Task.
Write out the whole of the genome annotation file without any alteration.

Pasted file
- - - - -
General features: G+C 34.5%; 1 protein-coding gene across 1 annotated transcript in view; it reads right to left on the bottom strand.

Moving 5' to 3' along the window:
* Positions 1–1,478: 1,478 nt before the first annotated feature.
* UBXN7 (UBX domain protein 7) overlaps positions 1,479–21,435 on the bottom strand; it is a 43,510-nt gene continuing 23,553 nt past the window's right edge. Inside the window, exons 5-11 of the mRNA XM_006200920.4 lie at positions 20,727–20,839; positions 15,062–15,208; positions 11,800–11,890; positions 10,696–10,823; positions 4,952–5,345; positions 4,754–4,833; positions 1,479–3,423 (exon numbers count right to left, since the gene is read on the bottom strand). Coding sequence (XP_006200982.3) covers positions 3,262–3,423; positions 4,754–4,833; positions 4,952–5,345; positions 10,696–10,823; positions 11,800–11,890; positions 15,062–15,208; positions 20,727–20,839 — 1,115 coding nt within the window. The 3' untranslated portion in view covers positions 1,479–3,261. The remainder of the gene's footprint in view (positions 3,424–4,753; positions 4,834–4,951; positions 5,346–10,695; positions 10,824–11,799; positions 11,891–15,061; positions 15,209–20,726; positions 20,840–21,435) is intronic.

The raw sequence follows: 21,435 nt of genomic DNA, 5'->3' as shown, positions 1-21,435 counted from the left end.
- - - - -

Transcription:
General features: G+C 34.5%; 1 protein-coding gene across 1 annotated transcript in view; it reads right to left on the bottom strand.

Moving 5' to 3' along the window:
* Positions 1–1,478: 1,478 nt before the first annotated feature.
* UBXN7 (UBX domain protein 7) overlaps positions 1,479–21,435 on the bottom strand; it is a 43,510-nt gene continuing 23,553 nt past the window's right edge. Inside the window, exons 5-11 of the mRNA XM_006200920.4 lie at positions 20,727–20,839; positions 15,062–15,208; positions 11,800–11,890; positions 10,696–10,823; positions 4,952–5,345; positions 4,754–4,833; positions 1,479–3,423 (exon numbers count right to left, since the gene is read on the bottom strand). Coding sequence (XP_006200982.3) covers positions 3,262–3,423; positions 4,754–4,833; positions 4,952–5,345; positions 10,696–10,823; positions 11,800–11,890; positions 15,062–15,208; positions 20,727–20,839 — 1,115 coding nt within the window. The 3' untranslated portion in view covers positions 1,479–3,261. The remainder of the gene's footprint in view (positions 3,424–4,753; positions 4,834–4,951; positions 5,346–10,695; positions 10,824–11,799; positions 11,891–15,061; positions 15,209–20,726; positions 20,840–21,435) is intronic.

The raw sequence follows: 21,435 nt of genomic DNA, 5'->3' as shown, positions 1-21,435 counted from the left end.